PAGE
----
Simra Shahid


2019

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MIDAS at SemEval-2019 Task 6: Identifying Offensive Posts and Targeted Offense from Twitter
Debanjan Mahata | Haimin Zhang | Karan Uppal | Yaman Kumar | Rajiv Ratn Shah | Simra Shahid | Laiba Mehnaz | Sarthak Anand
Proceedings of the 13th International Workshop on Semantic Evaluation

In this paper we present our approach and the system description for Sub Task A and Sub Task B of SemEval 2019 Task 6: Identifying and Categorizing Offensive Language in Social Media. Sub Task A involves identifying if a given tweet is offensive and Sub Task B involves detecting if an offensive tweet is targeted towards someone (group or an individual). Our models for Sub Task A is based on an ensemble of Convolutional Neural Network and Bidirectional LSTM, whereas for Sub Task B, we rely on a set of heuristics derived from the training data. We provide detailed analysis of the results obtained using the trained models. Our team ranked 5th out of 103 participants in Sub Task A, achieving a macro F1 score of 0.807, and ranked 8th out of 75 participants achieving a macro F1 of 0.695.

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MIDAS at SemEval-2019 Task 9: Suggestion Mining from Online Reviews using ULMFit
Sarthak Anand | Debanjan Mahata | Kartik Aggarwal | Laiba Mehnaz | Simra Shahid | Haimin Zhang | Yaman Kumar | Rajiv Shah | Karan Uppal
Proceedings of the 13th International Workshop on Semantic Evaluation

In this paper we present our approach to tackle the Suggestion Mining from Online Reviews and Forums Sub-Task A. Given a review, we are asked to predict whether the review consists of a suggestion or not. Our model is based on Universal Language Model Fine-tuning for Text Classification. We apply various pre-processing techniques before training the language and the classification model. We further provide analysis of the model. Our team ranked 10th out of 34 participants, achieving an F1 score of 0.7011.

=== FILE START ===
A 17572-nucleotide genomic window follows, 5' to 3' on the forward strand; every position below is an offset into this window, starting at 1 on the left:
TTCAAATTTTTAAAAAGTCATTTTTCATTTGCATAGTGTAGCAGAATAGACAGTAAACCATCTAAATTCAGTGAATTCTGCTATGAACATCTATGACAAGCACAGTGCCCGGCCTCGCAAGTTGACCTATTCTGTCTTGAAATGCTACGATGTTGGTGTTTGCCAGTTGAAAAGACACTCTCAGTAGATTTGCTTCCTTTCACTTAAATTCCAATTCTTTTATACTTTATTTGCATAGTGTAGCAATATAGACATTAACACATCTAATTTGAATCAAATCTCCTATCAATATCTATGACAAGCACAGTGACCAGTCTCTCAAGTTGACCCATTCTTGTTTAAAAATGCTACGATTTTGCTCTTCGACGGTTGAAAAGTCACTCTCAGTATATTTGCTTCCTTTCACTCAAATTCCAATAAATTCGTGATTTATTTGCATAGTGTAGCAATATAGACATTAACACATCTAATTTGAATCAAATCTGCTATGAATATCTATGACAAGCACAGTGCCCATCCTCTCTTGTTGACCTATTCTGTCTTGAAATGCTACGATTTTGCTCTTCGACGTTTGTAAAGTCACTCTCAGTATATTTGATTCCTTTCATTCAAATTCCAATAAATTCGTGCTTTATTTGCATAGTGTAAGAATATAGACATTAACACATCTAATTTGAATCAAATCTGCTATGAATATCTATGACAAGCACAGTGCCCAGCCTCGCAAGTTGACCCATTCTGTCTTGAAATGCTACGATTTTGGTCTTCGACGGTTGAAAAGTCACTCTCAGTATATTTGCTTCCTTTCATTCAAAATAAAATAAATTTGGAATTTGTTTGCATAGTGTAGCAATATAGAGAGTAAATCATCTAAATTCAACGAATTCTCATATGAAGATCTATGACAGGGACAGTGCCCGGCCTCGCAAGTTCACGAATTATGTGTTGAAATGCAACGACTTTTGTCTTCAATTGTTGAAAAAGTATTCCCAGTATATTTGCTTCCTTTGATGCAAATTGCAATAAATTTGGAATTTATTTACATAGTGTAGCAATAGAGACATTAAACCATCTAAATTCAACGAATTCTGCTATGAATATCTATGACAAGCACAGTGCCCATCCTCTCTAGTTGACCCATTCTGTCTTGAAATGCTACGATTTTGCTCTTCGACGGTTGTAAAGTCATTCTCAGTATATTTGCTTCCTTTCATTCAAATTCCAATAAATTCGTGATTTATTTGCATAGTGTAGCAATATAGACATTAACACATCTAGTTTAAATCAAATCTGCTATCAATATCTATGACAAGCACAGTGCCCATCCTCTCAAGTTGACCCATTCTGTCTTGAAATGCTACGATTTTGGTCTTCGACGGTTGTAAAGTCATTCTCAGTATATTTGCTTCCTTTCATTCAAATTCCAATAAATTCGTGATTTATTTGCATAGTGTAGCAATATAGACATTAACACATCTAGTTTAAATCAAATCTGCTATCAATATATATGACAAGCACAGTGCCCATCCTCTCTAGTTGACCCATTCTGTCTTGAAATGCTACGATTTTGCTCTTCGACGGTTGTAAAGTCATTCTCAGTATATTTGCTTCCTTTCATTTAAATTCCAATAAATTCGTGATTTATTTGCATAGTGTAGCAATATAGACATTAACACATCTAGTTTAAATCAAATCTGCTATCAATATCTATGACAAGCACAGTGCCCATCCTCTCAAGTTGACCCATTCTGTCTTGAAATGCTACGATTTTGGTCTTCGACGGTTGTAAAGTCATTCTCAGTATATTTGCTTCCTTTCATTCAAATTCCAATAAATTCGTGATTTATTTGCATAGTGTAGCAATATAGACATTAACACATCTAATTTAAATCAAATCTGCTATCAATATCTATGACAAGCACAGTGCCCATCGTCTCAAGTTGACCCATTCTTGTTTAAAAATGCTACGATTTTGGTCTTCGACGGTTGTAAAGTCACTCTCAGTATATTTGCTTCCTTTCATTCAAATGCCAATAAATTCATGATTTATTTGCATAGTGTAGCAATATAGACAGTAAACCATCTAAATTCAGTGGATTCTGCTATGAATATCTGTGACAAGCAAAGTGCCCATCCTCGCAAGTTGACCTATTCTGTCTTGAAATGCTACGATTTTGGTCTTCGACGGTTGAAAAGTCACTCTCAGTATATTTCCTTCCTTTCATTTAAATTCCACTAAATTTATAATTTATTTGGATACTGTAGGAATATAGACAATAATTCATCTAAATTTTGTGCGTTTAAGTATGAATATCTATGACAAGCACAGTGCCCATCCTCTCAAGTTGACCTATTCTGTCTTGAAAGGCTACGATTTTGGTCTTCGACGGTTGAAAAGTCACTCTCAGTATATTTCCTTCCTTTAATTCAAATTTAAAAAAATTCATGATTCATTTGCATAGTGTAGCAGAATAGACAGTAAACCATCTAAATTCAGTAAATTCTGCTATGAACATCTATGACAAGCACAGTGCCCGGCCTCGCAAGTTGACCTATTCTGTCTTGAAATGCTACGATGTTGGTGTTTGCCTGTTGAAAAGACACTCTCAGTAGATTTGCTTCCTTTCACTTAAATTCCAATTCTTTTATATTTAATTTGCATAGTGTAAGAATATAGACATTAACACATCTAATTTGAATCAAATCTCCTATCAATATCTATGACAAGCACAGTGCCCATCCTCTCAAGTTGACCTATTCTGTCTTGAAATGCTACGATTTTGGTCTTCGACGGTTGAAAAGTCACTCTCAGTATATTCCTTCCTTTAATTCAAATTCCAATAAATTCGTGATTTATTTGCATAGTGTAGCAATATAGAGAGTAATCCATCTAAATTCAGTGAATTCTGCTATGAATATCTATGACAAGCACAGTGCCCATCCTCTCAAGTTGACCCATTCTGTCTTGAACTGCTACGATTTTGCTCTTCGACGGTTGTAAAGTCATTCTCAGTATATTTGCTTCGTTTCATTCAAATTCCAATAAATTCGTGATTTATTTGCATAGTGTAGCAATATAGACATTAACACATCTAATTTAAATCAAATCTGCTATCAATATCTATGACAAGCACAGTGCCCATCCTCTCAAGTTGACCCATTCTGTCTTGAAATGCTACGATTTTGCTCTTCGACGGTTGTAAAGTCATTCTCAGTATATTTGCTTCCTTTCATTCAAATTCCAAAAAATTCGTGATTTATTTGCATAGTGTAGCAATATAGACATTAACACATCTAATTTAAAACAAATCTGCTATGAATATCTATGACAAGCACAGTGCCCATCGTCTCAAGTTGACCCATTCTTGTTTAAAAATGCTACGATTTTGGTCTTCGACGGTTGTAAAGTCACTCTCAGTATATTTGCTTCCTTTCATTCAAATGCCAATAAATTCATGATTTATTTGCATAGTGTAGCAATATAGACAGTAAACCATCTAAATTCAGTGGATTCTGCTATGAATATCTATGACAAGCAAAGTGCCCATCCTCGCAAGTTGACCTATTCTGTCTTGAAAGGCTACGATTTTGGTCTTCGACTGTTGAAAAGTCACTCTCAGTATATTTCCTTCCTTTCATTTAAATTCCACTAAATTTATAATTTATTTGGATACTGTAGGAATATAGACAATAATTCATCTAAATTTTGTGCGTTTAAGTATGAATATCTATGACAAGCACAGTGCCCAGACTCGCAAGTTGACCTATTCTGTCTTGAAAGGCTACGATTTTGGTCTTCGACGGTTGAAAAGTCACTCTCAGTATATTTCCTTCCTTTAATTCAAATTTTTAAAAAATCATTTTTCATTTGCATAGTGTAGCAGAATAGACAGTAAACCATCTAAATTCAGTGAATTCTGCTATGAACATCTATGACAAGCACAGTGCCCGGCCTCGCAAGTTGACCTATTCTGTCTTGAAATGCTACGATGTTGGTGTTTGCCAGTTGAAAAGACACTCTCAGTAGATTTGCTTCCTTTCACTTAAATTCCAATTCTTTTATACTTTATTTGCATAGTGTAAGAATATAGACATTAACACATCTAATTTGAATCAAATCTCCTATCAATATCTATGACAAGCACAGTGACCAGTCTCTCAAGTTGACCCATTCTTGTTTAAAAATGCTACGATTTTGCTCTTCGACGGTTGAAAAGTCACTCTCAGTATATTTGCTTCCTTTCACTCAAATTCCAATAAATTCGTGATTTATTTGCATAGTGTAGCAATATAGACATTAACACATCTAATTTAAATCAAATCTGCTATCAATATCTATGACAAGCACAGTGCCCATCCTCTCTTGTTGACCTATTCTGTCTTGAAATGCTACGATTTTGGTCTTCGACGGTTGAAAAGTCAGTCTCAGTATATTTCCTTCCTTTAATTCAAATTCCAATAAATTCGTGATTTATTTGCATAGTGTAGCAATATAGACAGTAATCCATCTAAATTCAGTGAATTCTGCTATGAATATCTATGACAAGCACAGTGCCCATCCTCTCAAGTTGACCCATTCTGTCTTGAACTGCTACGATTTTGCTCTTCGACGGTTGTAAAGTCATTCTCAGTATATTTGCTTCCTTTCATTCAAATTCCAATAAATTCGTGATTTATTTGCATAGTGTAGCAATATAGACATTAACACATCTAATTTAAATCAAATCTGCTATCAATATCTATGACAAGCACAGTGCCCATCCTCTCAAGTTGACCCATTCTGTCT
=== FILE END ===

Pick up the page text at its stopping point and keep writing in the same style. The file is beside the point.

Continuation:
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MIDAS@SMM4H-2019: Identifying Adverse Drug Reactions and Personal Health Experience Mentions from Twitter
Debanjan Mahata | Sarthak Anand | Haimin Zhang | Simra Shahid | Laiba Mehnaz | Yaman Kumar | Rajiv Ratn Shah
Proceedings of the Fourth Social Media Mining for Health Applications (#SMM4H) Workshop & Shared Task

In this paper, we present our approach and the system description for the Social Media Mining for Health Applications (SMM4H) Shared Task 1,2 and 4 (2019). Our main contribution is to show the effectiveness of Transfer Learning approaches like BERT and ULMFiT, and how they generalize for the classification tasks like identification of adverse drug reaction mentions and reporting of personal health problems in tweets. We show the use of stacked embeddings combined with BLSTM+CRF tagger for identifying spans mentioning adverse drug reactions in tweets. We also show that these approaches perform well even with imbalanced dataset in comparison to undersampling and oversampling.

2018

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Identification of Emergency Blood Donation Request on Twitter
Puneet Mathur | Meghna Ayyar | Sahil Chopra | Simra Shahid | Laiba Mehnaz | Rajiv Shah
Proceedings of the 2018 EMNLP Workshop SMM4H: The 3rd Social Media Mining for Health Applications Workshop & Shared Task

Social media-based text mining in healthcare has received special attention in recent times due to the enhanced accessibility of social media sites like Twitter. The increasing trend of spreading important information in distress can help patients reach out to prospective blood donors in a time bound manner. However such manual efforts are mostly inefficient due to the limited network of a user. In a novel step to solve this problem, we present an annotated Emergency Blood Donation Request (EBDR) dataset to classify tweets referring to the necessity of urgent blood donation requirement. Additionally, we also present an automated feature-based SVM classification technique that can help selective EBDR tweets reach relevant personals as well as medical authorities. Our experiments also present a quantitative evidence that linguistic along with handcrafted heuristics can act as the most representative set of signals this task with an accuracy of 97.89%.